LUCHOW’S GERMAN RESTAURANT
Luchow’s was established 1882 on 14th street, near Union Square, in New York City. At that time 14th Street, which runs crosstown, was a largely residential neighborhood and the blocks of the street on either side of Union Square were considered the most prestigious real estate in the City. The Academy of Music, then the City’s only opera house, and Tammany Hall, home of the infamous Democratic political machine, both were nearby.
August Luchow immigrated to the United States from Hanover, Germany at the age of 23. He worked as a waiter and bartender at a café and beer garden on 14th Street, a business he was able to purchase by the time he was 26 with the help of a $1,500 loan from William Steinway, the piano magnate, who was a café regular and owned both a showroom and the Steinway concert hall on Union Square. Steinway and his circle of touring or transplanted European musicians became Luchow’s primary clientele, leading a New York Times columnist to write in 1919 that “For a musician not to be seen at Luchow’s argued that he was unknown in the social world of tone.”
In 1885 Gus Luchow became the American agent for Wurzburger, and later Pilsner, beers, introducing imported beers to the United States. The sale of beer soon provided a good part of his bottom line, leading him to purchase an adjacent lot, which put his property all the way through to 13th Street, in order to stable horses and deliver beer City wide.
Eventually, the restaurant building was enlarged to encompass both the beer garden and the stables. It featured ornate, dark paneled rooms, some with 30 foot ceilings, frosted skylights and etched stained glass. German and Dutch old master paintings, dozens of mounted animal heads, beer steins, some monumental in size, and a huge model of the clipper ship Great Republic provided the décor.
Victor Herbert brought an eight piece orchestra from Vienna to perform at Luchow’s, and conducted it himself for four years. There also was a strolling oompah band that played German favorites. Jewelry lover “Diamond” Jim Brady, the founder of a successful automotive and railroad rolling stock manufacturer that later merged with Pullman, was a regular who merited his own room at the restaurant, decorated with Art Nouveau cabinetry and Tiffany glass. Brady’s food consumption was legendary, leading one restauranteur to describe him as “the best 25 customers I ever had.”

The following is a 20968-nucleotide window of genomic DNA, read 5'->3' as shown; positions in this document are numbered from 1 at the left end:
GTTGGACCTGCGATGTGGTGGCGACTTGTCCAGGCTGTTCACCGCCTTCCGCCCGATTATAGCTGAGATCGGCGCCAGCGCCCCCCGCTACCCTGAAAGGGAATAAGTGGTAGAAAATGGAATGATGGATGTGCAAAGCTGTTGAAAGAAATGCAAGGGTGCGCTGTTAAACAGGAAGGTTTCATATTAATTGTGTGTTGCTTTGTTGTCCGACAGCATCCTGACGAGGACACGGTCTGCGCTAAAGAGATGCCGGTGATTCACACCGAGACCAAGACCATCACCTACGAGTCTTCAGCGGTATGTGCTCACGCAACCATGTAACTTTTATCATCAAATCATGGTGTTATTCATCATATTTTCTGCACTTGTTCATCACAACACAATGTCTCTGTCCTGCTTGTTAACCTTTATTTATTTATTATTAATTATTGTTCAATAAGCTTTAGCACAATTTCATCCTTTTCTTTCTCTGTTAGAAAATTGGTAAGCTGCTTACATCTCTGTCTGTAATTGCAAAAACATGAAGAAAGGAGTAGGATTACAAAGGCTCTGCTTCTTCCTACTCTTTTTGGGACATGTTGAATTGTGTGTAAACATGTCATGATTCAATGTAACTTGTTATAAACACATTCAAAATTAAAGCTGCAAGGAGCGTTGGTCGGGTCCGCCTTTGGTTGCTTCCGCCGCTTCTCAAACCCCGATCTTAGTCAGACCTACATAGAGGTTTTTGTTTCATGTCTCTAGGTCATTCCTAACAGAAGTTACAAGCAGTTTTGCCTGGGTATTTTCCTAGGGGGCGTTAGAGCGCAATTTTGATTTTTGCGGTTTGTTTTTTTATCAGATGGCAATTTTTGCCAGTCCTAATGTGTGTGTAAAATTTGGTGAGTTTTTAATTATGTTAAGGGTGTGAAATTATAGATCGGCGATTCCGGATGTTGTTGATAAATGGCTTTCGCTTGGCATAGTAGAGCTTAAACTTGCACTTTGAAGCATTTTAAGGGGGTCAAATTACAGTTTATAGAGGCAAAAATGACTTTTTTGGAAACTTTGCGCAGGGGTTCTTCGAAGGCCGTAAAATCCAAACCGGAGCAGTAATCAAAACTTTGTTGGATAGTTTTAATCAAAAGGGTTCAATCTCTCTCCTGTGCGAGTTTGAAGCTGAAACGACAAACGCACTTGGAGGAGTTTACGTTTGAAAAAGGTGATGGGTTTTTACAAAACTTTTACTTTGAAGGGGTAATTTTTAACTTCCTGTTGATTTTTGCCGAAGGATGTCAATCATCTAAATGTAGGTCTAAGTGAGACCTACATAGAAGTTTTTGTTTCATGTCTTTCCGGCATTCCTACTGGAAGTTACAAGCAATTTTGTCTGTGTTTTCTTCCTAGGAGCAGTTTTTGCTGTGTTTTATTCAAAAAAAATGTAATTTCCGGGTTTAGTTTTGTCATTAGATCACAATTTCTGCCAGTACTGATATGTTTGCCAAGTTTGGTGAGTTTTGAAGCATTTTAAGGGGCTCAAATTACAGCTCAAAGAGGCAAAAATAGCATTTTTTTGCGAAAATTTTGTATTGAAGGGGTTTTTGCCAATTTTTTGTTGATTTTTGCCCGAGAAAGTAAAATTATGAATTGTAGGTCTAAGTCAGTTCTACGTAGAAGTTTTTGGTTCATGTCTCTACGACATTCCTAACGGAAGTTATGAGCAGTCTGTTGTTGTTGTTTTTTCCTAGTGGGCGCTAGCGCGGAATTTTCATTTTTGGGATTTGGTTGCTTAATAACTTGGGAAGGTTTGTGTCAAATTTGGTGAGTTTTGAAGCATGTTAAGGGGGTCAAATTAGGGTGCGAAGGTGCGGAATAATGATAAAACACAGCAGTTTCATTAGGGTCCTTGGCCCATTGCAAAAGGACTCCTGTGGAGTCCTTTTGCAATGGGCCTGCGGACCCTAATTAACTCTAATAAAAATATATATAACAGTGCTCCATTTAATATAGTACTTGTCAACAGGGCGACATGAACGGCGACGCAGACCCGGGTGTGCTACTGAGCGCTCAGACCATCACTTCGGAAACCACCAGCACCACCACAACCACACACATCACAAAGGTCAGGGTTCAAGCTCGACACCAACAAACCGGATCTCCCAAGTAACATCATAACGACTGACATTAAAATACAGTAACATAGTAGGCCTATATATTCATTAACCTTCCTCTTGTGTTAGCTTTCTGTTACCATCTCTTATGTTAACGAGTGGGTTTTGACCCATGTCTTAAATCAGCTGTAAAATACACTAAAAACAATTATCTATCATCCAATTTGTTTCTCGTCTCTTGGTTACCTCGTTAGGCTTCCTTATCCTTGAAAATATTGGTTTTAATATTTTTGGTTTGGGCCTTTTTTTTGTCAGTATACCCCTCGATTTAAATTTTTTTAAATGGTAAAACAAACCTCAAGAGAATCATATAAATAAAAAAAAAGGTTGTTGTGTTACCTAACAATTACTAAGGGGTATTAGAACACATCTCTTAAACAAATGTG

The roster of Luchow’s prominent patrons is too long to list. A highly abbreviated version includes John Barrymore, Jack Benny, Irving Berlin, Leonard Bernstein, David Bowie, James Cagney, Eddie Cantor, Andrew Carnegie, Enrico Caruso, Marlene Dietrich, W.E.B. DuBois, Antonin Dvorak, Lillian Gish, Oscar Hammerstein, Helen Hayes. O. Henry, Victor Herbert, Frank Loesser, Fredrick Loewe, Anita Loos, Norman Mailer, H.L.Mencken, J.P. Morgan, Anna Pavlova, Cole Porter, Vincent Price, Richard Rogers, Theodore Roosevelt, Lillian Russel, Carl Sandburg, Mack Sennett, Arturo Toscanini and Florenz Ziegfled.
Luchow’s remained in operation for a full century. Gus died in 1921 and the restaurant was continued by family members. It survived Prohibition and Luchow’s received the first New York City cafe liquor license issued after Prohibition was repealed. It also survived anti-German sentiments after the two world wars. But by the 1980s, Union Square had deteriorated; the park was run down and the Opera House and Tammany Hall were demolished to make way for new headquarters for Consolidated Edison, a local utility company. Having lost its clientele the restaurant, now owned by Restaurant Associates, a business that had rescued floundering restaurants before, abandoned the distinguished building and moved to new, more modest quarters in Times Square, hoping to draw patrons from the Theater District. It was able to continue there only a few years longer.
Community efforts to landmark the original building failed and after a fire in 1992, said to have been caused by homeless people squatting in the building, destroyed much of the interior, it was demolished in 1995. Of the many traditional German dishes featured on Luchow’s menu, the veal goulash with sauerkraut included here was a favorite, especially of the famed pianist Rachmaninoff.